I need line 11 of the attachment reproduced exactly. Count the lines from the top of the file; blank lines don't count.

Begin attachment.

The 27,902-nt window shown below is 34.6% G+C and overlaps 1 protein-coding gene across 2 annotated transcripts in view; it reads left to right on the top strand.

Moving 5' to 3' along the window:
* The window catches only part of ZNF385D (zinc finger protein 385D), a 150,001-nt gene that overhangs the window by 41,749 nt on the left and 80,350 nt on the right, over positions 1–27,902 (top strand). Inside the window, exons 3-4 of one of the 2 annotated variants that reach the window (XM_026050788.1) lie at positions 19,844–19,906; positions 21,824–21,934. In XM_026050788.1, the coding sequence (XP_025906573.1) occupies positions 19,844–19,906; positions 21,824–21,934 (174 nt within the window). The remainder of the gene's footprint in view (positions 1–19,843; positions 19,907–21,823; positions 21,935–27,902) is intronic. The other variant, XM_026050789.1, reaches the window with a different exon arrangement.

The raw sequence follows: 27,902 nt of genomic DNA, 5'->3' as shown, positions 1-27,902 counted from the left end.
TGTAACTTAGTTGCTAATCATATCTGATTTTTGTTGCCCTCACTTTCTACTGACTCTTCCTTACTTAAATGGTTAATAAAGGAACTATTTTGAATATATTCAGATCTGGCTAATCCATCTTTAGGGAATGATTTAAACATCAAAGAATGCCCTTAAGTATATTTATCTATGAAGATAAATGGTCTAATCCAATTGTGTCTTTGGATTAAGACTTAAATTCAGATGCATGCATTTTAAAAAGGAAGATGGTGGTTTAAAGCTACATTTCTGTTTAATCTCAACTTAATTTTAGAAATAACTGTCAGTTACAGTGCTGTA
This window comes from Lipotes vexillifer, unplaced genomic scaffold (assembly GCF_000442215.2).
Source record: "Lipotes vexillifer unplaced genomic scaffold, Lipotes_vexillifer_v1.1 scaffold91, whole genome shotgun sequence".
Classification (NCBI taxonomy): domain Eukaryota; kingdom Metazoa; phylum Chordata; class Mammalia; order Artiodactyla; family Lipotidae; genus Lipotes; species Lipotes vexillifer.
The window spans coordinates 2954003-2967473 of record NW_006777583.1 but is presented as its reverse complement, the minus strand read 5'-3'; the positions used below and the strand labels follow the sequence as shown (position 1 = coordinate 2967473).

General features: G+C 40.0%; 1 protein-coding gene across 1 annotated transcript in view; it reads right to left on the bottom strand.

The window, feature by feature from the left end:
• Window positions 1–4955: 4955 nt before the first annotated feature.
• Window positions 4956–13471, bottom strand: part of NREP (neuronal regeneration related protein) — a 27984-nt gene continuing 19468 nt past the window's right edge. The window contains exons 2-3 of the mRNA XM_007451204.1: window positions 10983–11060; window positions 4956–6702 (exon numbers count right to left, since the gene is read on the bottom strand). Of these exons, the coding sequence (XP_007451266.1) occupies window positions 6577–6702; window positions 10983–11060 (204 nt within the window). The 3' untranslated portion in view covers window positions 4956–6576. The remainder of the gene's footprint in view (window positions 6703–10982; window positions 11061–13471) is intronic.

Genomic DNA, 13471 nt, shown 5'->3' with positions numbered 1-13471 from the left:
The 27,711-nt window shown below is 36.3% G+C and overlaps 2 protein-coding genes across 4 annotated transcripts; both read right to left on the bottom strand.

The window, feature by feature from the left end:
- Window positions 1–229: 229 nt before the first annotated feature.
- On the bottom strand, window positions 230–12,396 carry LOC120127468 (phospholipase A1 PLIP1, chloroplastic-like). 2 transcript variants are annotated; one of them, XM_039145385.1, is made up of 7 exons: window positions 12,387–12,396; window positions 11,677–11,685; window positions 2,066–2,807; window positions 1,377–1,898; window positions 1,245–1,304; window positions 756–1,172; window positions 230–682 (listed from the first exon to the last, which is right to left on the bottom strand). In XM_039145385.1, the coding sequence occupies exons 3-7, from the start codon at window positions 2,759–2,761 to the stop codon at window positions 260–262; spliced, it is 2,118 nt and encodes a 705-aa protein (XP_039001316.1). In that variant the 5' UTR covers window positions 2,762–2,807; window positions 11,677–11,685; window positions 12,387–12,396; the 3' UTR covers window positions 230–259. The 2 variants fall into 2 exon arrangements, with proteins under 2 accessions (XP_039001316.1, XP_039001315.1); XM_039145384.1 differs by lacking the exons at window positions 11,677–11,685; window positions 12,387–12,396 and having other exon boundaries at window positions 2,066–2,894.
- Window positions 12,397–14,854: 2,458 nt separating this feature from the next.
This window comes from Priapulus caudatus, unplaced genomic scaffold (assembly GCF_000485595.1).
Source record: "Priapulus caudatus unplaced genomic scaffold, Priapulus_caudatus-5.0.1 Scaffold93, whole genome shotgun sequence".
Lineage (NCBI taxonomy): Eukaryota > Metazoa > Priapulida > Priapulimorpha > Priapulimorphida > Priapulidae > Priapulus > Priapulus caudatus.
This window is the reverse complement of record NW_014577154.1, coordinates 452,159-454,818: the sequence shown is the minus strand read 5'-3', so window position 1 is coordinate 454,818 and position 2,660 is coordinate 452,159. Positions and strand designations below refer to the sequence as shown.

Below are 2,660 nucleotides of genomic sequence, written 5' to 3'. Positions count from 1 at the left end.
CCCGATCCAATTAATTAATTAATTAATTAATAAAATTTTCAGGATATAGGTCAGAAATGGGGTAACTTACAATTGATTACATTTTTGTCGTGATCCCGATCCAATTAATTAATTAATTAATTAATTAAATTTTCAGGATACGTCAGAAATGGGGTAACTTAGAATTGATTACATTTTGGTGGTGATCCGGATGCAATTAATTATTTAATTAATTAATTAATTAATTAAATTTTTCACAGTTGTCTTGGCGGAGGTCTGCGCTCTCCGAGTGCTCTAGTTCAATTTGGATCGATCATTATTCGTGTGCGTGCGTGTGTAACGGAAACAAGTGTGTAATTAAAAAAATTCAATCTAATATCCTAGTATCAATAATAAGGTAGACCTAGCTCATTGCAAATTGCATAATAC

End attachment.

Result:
The window, feature by feature from the left end: